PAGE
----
They and other critics said the policy was too broad and would be difficult to enforce."This could be a legal nightmare," Montoya said.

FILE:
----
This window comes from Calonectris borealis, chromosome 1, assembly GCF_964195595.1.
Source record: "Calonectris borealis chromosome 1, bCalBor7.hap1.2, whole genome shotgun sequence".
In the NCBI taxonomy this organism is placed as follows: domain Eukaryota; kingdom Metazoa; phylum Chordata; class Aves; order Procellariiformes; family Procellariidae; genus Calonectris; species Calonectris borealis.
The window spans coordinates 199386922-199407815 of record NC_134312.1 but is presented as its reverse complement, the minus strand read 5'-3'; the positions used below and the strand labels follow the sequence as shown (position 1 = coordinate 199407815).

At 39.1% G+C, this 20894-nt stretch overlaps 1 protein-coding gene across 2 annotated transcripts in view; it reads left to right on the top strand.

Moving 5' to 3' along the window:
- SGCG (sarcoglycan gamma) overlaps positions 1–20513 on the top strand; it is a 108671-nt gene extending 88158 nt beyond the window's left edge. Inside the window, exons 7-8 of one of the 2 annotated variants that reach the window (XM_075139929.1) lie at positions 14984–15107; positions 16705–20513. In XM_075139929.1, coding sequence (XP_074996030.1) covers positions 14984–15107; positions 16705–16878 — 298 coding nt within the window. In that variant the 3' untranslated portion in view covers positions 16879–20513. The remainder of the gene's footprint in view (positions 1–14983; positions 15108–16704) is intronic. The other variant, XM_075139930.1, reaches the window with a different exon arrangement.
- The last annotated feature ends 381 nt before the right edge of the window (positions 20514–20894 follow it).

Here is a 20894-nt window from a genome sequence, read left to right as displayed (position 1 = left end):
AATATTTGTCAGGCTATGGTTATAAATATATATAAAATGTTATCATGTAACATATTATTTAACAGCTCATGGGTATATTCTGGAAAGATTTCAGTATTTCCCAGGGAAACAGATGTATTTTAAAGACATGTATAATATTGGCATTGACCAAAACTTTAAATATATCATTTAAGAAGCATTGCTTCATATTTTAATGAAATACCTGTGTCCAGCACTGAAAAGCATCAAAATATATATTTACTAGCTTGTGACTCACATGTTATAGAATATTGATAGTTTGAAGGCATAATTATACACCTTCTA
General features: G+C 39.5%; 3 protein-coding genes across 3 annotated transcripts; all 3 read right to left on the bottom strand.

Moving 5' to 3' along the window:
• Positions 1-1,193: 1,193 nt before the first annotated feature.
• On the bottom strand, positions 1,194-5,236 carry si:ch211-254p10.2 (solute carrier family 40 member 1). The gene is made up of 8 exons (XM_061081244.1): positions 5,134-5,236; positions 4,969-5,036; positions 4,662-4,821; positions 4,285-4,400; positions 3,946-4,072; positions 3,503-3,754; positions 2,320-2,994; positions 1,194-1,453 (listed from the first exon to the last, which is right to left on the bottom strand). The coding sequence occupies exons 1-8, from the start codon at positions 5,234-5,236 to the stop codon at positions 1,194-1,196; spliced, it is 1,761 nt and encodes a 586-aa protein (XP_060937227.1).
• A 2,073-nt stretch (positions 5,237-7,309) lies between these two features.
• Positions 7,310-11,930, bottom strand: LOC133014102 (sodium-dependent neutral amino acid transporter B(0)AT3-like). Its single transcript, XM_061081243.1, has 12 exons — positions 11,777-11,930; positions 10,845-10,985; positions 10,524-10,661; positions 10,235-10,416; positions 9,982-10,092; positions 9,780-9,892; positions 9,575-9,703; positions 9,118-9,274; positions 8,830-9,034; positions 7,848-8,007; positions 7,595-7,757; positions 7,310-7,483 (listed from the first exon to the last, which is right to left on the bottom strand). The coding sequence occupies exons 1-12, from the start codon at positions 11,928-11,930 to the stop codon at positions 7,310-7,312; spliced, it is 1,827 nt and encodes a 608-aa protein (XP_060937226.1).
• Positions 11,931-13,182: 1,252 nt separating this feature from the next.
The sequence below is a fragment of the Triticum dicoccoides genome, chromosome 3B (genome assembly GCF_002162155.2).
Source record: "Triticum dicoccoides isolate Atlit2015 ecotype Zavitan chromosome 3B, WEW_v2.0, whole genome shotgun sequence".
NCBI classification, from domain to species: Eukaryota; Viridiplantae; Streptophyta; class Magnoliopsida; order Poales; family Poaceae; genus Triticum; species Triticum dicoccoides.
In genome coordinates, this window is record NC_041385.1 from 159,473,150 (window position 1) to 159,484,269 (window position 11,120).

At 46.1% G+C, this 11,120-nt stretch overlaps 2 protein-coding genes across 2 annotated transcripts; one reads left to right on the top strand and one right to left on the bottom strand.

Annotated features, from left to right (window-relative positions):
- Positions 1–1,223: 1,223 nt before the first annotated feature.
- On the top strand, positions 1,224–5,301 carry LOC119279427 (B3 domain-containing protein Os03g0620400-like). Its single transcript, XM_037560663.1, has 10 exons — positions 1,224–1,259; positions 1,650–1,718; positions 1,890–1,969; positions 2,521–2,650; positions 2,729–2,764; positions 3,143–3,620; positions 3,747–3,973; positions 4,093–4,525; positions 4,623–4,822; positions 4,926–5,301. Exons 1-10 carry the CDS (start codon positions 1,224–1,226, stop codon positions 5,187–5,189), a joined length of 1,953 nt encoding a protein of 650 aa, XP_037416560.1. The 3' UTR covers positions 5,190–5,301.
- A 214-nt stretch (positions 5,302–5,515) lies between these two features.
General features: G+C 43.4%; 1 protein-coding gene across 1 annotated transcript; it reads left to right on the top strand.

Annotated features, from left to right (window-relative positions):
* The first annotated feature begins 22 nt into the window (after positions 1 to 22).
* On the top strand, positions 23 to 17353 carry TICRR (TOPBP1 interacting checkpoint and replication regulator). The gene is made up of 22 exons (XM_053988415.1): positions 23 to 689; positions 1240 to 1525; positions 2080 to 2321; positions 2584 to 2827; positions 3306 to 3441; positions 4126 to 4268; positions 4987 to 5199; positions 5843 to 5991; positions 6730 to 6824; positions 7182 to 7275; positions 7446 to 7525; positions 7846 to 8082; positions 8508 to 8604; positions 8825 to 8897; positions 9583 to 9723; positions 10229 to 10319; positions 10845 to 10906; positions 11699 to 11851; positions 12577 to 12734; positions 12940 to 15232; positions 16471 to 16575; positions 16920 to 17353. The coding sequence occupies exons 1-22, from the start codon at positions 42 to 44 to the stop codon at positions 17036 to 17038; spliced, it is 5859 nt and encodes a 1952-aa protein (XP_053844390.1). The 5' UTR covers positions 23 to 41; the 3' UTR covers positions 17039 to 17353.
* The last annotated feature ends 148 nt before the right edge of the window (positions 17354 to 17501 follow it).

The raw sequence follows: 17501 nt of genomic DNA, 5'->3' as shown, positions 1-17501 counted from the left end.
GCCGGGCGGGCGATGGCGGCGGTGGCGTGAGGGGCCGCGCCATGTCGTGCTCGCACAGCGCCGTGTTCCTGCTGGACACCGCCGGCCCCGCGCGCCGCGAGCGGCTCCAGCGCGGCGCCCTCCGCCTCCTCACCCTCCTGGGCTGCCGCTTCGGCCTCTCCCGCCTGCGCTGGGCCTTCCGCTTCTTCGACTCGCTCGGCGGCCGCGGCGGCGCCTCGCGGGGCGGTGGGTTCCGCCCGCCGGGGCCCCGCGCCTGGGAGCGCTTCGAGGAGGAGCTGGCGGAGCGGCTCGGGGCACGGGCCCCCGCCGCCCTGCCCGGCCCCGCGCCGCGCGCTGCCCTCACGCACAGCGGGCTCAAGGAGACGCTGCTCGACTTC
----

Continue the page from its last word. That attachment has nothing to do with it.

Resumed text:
Hopkinson said she would have preferred an outright ban on relationships between faculty and undergraduate students, but she said she was satisfied with the compromise."It's a huge step for the university," she said.Binion, who helped draft the policy, said that while she believes most faculty members already recognize such standards of behavior, it was important for the university to take a clear stand."The very integrity of the university's academic mission is dependent on the accountability of the faculty member as a mentor, educator and evaluator," she said. But six campuses, including Berkeley, have conflict-of-interest guidelines urging professors to recuse themselves from overseeing students with whom they are romantically involved.The regents approved the policy on a voice vote, with two of them -- Regent Velma Montoya and student Regent Matt Murray -- asking that their opposition be registered.This public relations campaign was clearly and predictably dishonest.Promoters and supporters of the homosexualized agenda didn’t want social acceptance or tolerance, and they surely didn’t want “equal treatment” or “equal rights.” Gay rights advocates and their rainbow flag/pink equal sign supporters wanted created out of thin air for their benefit (at the expense of everyone else), special considerations, and legal protections.